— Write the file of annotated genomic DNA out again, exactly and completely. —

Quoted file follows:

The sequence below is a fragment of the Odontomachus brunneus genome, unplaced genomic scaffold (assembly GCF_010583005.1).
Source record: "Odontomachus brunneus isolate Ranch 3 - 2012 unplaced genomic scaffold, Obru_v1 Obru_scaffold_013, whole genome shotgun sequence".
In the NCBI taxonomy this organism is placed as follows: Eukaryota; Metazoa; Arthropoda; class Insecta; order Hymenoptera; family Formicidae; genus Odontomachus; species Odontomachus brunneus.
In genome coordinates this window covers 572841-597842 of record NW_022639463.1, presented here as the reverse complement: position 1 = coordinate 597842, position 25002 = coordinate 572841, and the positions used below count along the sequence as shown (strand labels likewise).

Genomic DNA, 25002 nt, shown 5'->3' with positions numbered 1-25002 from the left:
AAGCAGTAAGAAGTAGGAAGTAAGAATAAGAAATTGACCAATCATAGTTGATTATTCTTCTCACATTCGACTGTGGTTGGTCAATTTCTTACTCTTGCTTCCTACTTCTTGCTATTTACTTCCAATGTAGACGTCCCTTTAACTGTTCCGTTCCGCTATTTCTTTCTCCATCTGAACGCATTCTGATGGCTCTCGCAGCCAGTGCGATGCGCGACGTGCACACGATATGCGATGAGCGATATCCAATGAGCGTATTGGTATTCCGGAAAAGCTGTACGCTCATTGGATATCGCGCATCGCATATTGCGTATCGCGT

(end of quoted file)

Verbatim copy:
The sequence below is a fragment of the Odontomachus brunneus genome, unplaced genomic scaffold (assembly GCF_010583005.1).
Source record: "Odontomachus brunneus isolate Ranch 3 - 2012 unplaced genomic scaffold, Obru_v1 Obru_scaffold_013, whole genome shotgun sequence".
In the NCBI taxonomy this organism is placed as follows: Eukaryota; Metazoa; Arthropoda; class Insecta; order Hymenoptera; family Formicidae; genus Odontomachus; species Odontomachus brunneus.
In genome coordinates this window covers 572841-597842 of record NW_022639463.1, presented here as the reverse complement: position 1 = coordinate 597842, position 25002 = coordinate 572841, and the positions used below count along the sequence as shown (strand labels likewise).

Genomic DNA, 25002 nt, shown 5'->3' with positions numbered 1-25002 from the left:
AAGCAGTAAGAAGTAGGAAGTAAGAATAAGAAATTGACCAATCATAGTTGATTATTCTTCTCACATTCGACTGTGGTTGGTCAATTTCTTACTCTTGCTTCCTACTTCTTGCTATTTACTTCCAATGTAGACGTCCCTTTAACTGTTCCGTTCCGCTATTTCTTTCTCCATCTGAACGCATTCTGATGGCTCTCGCAGCCAGTGCGATGCGCGACGTGCACACGATATGCGATGAGCGATATCCAATGAGCGTATTGGTATTCCGGAAAAGCTGTACGCTCATTGGATATCGCGCATCGCATATTGCGTATCGCGT